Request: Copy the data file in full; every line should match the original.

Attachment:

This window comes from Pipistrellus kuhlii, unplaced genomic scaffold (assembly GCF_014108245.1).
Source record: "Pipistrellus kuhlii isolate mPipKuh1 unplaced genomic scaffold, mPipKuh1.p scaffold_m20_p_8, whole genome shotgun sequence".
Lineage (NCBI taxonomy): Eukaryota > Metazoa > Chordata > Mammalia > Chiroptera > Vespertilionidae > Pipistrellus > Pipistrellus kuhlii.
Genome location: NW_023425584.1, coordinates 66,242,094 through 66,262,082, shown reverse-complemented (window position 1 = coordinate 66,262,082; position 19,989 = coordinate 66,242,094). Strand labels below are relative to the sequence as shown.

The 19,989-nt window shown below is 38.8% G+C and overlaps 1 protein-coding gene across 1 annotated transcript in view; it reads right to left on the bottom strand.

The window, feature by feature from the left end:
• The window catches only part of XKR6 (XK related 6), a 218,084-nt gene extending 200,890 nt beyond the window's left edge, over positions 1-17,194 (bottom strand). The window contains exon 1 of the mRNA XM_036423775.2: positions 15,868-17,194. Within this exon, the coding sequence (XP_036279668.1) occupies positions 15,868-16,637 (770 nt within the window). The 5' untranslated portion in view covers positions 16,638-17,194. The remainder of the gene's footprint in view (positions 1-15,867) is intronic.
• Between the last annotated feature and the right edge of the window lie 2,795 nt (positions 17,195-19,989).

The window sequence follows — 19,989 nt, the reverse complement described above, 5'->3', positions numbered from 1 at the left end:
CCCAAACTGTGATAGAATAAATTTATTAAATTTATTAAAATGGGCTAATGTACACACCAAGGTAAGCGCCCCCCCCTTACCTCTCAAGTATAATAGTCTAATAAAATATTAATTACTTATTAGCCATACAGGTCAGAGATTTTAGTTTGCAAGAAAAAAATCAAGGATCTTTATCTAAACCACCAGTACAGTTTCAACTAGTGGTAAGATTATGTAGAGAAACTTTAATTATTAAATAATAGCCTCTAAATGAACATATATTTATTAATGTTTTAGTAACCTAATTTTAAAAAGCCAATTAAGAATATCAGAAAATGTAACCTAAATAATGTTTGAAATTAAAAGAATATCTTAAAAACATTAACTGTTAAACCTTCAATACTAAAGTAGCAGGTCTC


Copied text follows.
This window comes from Pipistrellus kuhlii, unplaced genomic scaffold (assembly GCF_014108245.1).
Source record: "Pipistrellus kuhlii isolate mPipKuh1 unplaced genomic scaffold, mPipKuh1.p scaffold_m20_p_8, whole genome shotgun sequence".
Lineage (NCBI taxonomy): Eukaryota > Metazoa > Chordata > Mammalia > Chiroptera > Vespertilionidae > Pipistrellus > Pipistrellus kuhlii.
Genome location: NW_023425584.1, coordinates 66,242,094 through 66,262,082, shown reverse-complemented (window position 1 = coordinate 66,262,082; position 19,989 = coordinate 66,242,094). Strand labels below are relative to the sequence as shown.

The 19,989-nt window shown below is 38.8% G+C and overlaps 1 protein-coding gene across 1 annotated transcript in view; it reads right to left on the bottom strand.

The window, feature by feature from the left end:
• The window catches only part of XKR6 (XK related 6), a 218,084-nt gene extending 200,890 nt beyond the window's left edge, over positions 1-17,194 (bottom strand). The window contains exon 1 of the mRNA XM_036423775.2: positions 15,868-17,194. Within this exon, the coding sequence (XP_036279668.1) occupies positions 15,868-16,637 (770 nt within the window). The 5' untranslated portion in view covers positions 16,638-17,194. The remainder of the gene's footprint in view (positions 1-15,867) is intronic.
• Between the last annotated feature and the right edge of the window lie 2,795 nt (positions 17,195-19,989).

The window sequence follows — 19,989 nt, the reverse complement described above, 5'->3', positions numbered from 1 at the left end:
CCCAAACTGTGATAGAATAAATTTATTAAATTTATTAAAATGGGCTAATGTACACACCAAGGTAAGCGCCCCCCCCTTACCTCTCAAGTATAATAGTCTAATAAAATATTAATTACTTATTAGCCATACAGGTCAGAGATTTTAGTTTGCAAGAAAAAAATCAAGGATCTTTATCTAAACCACCAGTACAGTTTCAACTAGTGGTAAGATTATGTAGAGAAACTTTAATTATTAAATAATAGCCTCTAAATGAACATATATTTATTAATGTTTTAGTAACCTAATTTTAAAAAGCCAATTAAGAATATCAGAAAATGTAACCTAAATAATGTTTGAAATTAAAAGAATATCTTAAAAACATTAACTGTTAAACCTTCAATACTAAAGTAGCAGGTCTC